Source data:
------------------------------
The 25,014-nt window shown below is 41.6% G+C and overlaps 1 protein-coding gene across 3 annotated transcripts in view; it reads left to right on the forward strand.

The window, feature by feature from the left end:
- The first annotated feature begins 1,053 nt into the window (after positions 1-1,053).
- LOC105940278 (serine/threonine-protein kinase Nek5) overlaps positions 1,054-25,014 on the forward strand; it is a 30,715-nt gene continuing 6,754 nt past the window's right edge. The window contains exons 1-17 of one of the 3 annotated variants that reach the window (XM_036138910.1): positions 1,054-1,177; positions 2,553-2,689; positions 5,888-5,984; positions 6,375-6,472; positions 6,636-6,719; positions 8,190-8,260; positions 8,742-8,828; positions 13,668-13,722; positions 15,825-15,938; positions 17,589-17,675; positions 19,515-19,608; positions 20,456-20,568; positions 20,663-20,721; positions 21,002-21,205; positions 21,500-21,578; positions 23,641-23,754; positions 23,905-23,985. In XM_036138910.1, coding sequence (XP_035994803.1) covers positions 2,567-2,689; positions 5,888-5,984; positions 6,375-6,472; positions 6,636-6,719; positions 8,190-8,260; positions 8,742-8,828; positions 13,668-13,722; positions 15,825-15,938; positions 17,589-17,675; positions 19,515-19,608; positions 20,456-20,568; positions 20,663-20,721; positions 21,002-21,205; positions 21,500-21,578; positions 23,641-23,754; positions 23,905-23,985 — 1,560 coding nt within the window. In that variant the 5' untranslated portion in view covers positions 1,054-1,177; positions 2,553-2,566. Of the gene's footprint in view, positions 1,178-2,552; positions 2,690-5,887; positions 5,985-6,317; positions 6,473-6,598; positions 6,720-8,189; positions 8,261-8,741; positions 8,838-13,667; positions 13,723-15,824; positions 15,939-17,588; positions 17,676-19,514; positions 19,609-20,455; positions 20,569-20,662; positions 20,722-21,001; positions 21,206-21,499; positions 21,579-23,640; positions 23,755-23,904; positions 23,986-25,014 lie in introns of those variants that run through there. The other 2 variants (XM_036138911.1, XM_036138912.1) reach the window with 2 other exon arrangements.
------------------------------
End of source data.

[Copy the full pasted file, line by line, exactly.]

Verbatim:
The 25,014-nt window shown below is 41.6% G+C and overlaps 1 protein-coding gene across 3 annotated transcripts in view; it reads left to right on the forward strand.

The window, feature by feature from the left end:
- The first annotated feature begins 1,053 nt into the window (after positions 1-1,053).
- LOC105940278 (serine/threonine-protein kinase Nek5) overlaps positions 1,054-25,014 on the forward strand; it is a 30,715-nt gene continuing 6,754 nt past the window's right edge. The window contains exons 1-17 of one of the 3 annotated variants that reach the window (XM_036138910.1): positions 1,054-1,177; positions 2,553-2,689; positions 5,888-5,984; positions 6,375-6,472; positions 6,636-6,719; positions 8,190-8,260; positions 8,742-8,828; positions 13,668-13,722; positions 15,825-15,938; positions 17,589-17,675; positions 19,515-19,608; positions 20,456-20,568; positions 20,663-20,721; positions 21,002-21,205; positions 21,500-21,578; positions 23,641-23,754; positions 23,905-23,985. In XM_036138910.1, coding sequence (XP_035994803.1) covers positions 2,567-2,689; positions 5,888-5,984; positions 6,375-6,472; positions 6,636-6,719; positions 8,190-8,260; positions 8,742-8,828; positions 13,668-13,722; positions 15,825-15,938; positions 17,589-17,675; positions 19,515-19,608; positions 20,456-20,568; positions 20,663-20,721; positions 21,002-21,205; positions 21,500-21,578; positions 23,641-23,754; positions 23,905-23,985 — 1,560 coding nt within the window. In that variant the 5' untranslated portion in view covers positions 1,054-1,177; positions 2,553-2,566. Of the gene's footprint in view, positions 1,178-2,552; positions 2,690-5,887; positions 5,985-6,317; positions 6,473-6,598; positions 6,720-8,189; positions 8,261-8,741; positions 8,838-13,667; positions 13,723-15,824; positions 15,939-17,588; positions 17,676-19,514; positions 19,609-20,455; positions 20,569-20,662; positions 20,722-21,001; positions 21,206-21,499; positions 21,579-23,640; positions 23,755-23,904; positions 23,986-25,014 lie in introns of those variants that run through there. The other 2 variants (XM_036138911.1, XM_036138912.1) reach the window with 2 other exon arrangements.